The show dramatizes big data, one real-life technology that has the potential to revolutionize everything from business to health care, as well as policing. In the opening episode, Gideon analyzes the data points from reported sightings of a suspect to work out where officers should search. In another episode, Gideon's team devises an algorithm to find the optimum perimeter for police cars to patrol.
But technology doesn't immediately solve every problem, as most people who have dealt with technology know the first solution doesn't always work.
"You may not have defined the problem correctly," Nix says. "There may be a technical failure. You need to learn from those failures and come up with a new solution. That's more interesting than just buying a toy."
"I always go back to the thrill of
," he says. "It's impossible to build an Iron Man suit out of missile parts in a cave in Afghanistan. But it's a really fun thing to see, seeing it go wrong a little bit, seeing a smart person grapple with that solution. If he already had that first Iron Man suit and he didn't have to build it in the cave, that's boring. I wanna see him build the Iron Man Suit."
Many movies and TV shows that deal with technology, from "Westworld" to "Black Mirror," offer dire dystopian warnings. But Nix sees an inherent optimism in technology. "To go on CNET for a review is to go, 'Hey, I've got a problem, and I bet there is a solution. I bet there is an opportunity to make something better.' That's what this show's about."
Removing guns from the equation isn't an option -- "this is the United States, that ship has sailed," Nix says -- but tech can provide officers with information and security that reduces the urge to reach for their weapons.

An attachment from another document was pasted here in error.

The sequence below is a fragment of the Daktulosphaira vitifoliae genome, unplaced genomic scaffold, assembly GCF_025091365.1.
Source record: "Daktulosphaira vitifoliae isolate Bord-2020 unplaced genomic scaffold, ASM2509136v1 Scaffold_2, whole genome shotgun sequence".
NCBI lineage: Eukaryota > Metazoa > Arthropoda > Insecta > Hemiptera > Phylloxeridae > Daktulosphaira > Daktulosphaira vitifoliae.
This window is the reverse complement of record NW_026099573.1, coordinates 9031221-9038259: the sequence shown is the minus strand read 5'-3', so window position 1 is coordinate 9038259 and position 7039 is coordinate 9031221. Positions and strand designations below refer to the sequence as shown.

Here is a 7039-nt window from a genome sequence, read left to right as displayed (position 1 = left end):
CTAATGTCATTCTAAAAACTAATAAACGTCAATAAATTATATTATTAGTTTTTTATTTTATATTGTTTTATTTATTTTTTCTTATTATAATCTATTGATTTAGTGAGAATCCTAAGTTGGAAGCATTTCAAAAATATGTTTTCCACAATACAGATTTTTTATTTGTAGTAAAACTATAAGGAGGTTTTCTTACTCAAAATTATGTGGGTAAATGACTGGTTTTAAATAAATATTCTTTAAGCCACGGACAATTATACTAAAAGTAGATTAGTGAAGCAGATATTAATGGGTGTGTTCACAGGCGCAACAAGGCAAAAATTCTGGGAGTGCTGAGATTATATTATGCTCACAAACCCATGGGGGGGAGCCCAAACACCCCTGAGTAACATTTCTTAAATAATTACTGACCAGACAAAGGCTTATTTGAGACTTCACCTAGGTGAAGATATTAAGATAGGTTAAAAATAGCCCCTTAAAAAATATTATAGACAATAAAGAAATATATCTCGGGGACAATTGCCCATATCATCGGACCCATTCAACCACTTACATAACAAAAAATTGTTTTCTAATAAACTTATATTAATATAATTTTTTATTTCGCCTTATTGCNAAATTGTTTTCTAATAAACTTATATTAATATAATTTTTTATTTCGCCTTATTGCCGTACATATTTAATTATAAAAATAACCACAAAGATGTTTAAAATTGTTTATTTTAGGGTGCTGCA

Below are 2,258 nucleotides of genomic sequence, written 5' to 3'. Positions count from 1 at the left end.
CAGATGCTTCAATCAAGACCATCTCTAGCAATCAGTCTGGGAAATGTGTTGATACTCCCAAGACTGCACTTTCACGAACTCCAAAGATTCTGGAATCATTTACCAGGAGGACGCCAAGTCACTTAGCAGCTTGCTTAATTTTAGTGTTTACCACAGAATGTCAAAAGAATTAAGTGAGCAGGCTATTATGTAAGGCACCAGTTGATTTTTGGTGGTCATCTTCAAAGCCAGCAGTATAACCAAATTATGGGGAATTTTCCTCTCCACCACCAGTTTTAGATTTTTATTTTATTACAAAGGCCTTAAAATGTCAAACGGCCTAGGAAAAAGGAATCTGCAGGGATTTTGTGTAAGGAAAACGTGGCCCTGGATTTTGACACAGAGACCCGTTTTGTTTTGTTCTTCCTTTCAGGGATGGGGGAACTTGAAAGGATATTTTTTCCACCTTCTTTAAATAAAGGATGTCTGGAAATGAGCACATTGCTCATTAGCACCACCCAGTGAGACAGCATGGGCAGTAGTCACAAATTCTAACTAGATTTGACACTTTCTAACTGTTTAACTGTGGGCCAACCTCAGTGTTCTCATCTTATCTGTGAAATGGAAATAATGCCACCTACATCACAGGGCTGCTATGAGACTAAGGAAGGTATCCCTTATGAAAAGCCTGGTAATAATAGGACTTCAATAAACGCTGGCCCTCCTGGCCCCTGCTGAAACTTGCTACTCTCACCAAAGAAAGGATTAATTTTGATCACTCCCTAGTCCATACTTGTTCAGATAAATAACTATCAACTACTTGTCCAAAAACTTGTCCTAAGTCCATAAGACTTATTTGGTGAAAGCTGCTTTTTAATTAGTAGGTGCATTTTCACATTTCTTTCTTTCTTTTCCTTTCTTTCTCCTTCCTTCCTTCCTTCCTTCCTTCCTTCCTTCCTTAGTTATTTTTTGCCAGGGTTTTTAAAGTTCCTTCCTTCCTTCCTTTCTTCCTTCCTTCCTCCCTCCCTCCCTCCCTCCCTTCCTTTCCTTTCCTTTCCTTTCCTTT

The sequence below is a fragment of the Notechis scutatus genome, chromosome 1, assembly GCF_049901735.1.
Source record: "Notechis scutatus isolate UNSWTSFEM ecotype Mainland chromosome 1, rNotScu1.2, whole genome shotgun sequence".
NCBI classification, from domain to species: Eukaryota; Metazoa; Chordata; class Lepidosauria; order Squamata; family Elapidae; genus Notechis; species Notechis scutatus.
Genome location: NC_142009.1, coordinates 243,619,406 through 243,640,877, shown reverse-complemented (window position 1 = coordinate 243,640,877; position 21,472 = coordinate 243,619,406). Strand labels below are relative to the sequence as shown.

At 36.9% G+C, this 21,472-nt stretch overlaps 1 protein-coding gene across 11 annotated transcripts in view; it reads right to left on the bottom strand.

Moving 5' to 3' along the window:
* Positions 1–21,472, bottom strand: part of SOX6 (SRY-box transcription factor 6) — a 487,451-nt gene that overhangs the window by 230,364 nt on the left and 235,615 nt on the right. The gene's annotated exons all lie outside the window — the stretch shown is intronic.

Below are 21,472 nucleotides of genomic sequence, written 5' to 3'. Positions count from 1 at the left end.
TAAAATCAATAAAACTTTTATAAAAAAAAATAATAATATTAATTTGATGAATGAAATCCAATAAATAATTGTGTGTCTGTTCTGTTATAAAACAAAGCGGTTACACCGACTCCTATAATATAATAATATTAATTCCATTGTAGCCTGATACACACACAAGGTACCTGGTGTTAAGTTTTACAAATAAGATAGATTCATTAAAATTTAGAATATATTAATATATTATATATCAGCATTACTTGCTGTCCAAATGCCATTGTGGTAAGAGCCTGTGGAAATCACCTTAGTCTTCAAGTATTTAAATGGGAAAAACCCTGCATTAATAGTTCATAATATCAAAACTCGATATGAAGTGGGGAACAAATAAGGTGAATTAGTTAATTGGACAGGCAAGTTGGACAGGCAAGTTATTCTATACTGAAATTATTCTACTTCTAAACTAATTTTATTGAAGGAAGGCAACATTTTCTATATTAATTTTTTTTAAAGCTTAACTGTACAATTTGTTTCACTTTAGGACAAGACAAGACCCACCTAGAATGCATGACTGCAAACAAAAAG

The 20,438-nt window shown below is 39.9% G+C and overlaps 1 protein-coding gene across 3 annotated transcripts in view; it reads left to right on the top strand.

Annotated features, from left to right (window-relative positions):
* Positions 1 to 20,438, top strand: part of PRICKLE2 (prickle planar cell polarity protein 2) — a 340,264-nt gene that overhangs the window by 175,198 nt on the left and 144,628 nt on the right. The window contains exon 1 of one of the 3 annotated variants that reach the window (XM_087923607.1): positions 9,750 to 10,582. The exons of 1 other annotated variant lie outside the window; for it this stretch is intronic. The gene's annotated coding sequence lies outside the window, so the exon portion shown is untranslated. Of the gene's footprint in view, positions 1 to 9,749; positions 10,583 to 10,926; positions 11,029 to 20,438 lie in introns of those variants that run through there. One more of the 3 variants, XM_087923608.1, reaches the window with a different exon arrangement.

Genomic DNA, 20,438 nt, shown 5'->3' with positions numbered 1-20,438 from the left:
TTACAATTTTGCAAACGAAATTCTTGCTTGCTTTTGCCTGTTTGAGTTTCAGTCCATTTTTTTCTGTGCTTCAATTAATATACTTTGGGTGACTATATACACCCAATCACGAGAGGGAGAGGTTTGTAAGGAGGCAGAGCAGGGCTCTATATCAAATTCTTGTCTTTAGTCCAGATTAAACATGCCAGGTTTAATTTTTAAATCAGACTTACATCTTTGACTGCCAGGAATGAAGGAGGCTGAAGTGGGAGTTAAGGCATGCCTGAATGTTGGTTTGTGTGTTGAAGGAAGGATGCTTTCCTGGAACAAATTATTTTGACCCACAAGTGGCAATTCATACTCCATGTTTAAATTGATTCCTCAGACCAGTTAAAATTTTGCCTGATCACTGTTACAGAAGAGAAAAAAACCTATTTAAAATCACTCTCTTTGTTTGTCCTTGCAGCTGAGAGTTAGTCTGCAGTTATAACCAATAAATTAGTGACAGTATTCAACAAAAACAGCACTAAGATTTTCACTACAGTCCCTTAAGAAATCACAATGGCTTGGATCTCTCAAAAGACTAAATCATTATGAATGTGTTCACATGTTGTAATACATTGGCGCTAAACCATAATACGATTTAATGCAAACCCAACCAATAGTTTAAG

"The more you know about that person you're pulling over," Nix says, "the more you know about that house you're going into, the more protected you feel if you've got body armor that you really trust, the less likely you'll feel you need to use lethal force."
Another episode, in which Gideon uses
to spy on citizens, tackles one of the defining issues of our era: pervasive state surveillance.
"It's a really short step from
watching for terrorist activity to cameras watching for anything illegal," Nix says. But he argues privacy and security don't have to be mutually exclusive.
"It's not a question of police on one side and civil rights on the other side. Maybe there's a technological solution that allows us to have both."
Nix questions whether private sector technology, if taken to extremes, could facilitate a surveillance police state or a profit-driven privatized police to enforce a draconian control over the public.
"If you fined everybody for every violation, you could make everybody poor in a few days," he says. "You could empty all resources from a neighborhood. You'd be justified, it's legal -- they broke the law, right? But we don't want that as a society. We don't want perfect enforcement of the laws. We want discretion. We want human beings."
"The biggest message of the show," he says, " is that the technology is as good as the people behind it."